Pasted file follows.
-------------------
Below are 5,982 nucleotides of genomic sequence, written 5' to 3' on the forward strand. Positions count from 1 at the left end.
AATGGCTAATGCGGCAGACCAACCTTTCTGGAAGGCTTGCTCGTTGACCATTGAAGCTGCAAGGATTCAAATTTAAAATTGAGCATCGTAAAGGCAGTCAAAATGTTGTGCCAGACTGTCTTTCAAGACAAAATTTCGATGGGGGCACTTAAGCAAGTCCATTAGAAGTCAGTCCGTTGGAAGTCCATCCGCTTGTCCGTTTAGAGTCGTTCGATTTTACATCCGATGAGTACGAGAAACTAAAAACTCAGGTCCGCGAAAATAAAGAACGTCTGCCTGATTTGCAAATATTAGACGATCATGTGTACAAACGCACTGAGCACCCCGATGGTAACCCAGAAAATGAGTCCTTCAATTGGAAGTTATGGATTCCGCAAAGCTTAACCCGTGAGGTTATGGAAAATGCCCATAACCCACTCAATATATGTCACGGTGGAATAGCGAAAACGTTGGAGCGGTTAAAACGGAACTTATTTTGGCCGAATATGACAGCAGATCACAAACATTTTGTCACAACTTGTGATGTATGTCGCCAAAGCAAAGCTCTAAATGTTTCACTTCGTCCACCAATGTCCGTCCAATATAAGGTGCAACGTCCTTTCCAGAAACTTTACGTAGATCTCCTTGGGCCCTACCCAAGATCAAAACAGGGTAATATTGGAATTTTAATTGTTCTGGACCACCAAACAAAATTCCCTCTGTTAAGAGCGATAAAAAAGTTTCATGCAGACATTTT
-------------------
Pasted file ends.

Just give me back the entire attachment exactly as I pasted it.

Below are 5,982 nucleotides of genomic sequence, written 5' to 3' on the forward strand. Positions count from 1 at the left end.
AATGGCTAATGCGGCAGACCAACCTTTCTGGAAGGCTTGCTCGTTGACCATTGAAGCTGCAAGGATTCAAATTTAAAATTGAGCATCGTAAAGGCAGTCAAAATGTTGTGCCAGACTGTCTTTCAAGACAAAATTTCGATGGGGGCACTTAAGCAAGTCCATTAGAAGTCAGTCCGTTGGAAGTCCATCCGCTTGTCCGTTTAGAGTCGTTCGATTTTACATCCGATGAGTACGAGAAACTAAAAACTCAGGTCCGCGAAAATAAAGAACGTCTGCCTGATTTGCAAATATTAGACGATCATGTGTACAAACGCACTGAGCACCCCGATGGTAACCCAGAAAATGAGTCCTTCAATTGGAAGTTATGGATTCCGCAAAGCTTAACCCGTGAGGTTATGGAAAATGCCCATAACCCACTCAATATATGTCACGGTGGAATAGCGAAAACGTTGGAGCGGTTAAAACGGAACTTATTTTGGCCGAATATGACAGCAGATCACAAACATTTTGTCACAACTTGTGATGTATGTCGCCAAAGCAAAGCTCTAAATGTTTCACTTCGTCCACCAATGTCCGTCCAATATAAGGTGCAACGTCCTTTCCAGAAACTTTACGTAGATCTCCTTGGGCCCTACCCAAGATCAAAACAGGGTAATATTGGAATTTTAATTGTTCTGGACCACCAAACAAAATTCCCTCTGTTAAGAGCGATAAAAAAGTTTCATGCAGACATTTT